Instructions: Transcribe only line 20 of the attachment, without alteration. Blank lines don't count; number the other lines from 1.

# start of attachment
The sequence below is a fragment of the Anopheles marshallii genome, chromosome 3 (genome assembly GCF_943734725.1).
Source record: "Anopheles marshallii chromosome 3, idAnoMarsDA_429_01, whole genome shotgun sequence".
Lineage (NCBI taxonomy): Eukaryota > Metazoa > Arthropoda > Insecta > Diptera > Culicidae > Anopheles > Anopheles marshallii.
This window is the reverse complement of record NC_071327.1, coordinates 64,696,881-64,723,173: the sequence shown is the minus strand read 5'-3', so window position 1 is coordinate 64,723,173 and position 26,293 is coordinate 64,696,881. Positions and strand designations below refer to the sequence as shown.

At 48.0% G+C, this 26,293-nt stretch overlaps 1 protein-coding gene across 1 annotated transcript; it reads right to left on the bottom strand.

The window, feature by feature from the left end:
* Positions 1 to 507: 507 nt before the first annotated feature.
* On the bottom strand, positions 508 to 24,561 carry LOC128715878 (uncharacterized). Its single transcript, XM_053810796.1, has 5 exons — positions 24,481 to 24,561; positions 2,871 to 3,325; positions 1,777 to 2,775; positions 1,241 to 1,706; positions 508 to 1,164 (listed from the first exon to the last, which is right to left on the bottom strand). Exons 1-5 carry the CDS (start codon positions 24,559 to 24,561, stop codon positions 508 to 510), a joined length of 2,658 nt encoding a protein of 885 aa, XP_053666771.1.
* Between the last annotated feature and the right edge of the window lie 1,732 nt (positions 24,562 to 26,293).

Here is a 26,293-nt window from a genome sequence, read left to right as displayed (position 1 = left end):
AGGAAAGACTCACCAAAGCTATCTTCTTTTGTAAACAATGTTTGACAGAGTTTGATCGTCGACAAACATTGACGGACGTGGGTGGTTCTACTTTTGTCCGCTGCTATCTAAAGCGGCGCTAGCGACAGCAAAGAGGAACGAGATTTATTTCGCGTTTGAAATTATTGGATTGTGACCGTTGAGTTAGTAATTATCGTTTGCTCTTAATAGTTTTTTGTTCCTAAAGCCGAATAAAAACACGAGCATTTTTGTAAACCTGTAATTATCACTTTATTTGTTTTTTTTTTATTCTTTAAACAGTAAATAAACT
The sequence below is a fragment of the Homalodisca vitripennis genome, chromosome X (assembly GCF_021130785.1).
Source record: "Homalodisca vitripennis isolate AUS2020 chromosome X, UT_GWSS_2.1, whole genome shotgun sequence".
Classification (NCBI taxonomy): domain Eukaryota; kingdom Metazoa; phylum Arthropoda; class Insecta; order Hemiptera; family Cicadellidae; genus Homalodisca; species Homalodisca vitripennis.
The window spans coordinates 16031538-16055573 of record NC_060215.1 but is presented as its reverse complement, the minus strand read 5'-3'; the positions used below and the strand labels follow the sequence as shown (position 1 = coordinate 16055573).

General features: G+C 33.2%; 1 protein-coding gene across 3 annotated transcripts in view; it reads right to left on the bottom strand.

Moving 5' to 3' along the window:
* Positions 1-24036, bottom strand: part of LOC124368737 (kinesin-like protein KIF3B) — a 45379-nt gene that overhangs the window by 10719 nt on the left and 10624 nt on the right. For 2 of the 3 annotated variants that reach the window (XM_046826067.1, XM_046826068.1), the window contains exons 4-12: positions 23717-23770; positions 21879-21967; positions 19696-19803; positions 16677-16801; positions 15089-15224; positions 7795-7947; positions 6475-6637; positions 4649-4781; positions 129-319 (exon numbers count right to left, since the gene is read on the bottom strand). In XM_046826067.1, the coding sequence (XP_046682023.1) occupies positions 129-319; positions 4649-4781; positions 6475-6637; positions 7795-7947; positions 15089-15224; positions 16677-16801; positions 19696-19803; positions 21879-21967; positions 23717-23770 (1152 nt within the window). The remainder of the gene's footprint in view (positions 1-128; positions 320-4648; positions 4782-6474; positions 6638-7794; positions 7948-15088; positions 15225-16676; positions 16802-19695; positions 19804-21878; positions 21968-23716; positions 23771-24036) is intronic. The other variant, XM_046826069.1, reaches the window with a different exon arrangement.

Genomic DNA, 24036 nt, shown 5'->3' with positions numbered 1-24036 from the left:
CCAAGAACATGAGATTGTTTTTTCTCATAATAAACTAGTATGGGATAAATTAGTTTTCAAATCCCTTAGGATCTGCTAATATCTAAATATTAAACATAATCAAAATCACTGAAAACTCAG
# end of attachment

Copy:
CCAAGAACATGAGATTGTTTTTTCTCATAATAAACTAGTATGGGATAAATTAGTTTTCAAATCCCTTAGGATCTGCTAATATCTAAATATTAAACATAATCAAAATCACTGAAAACTCAG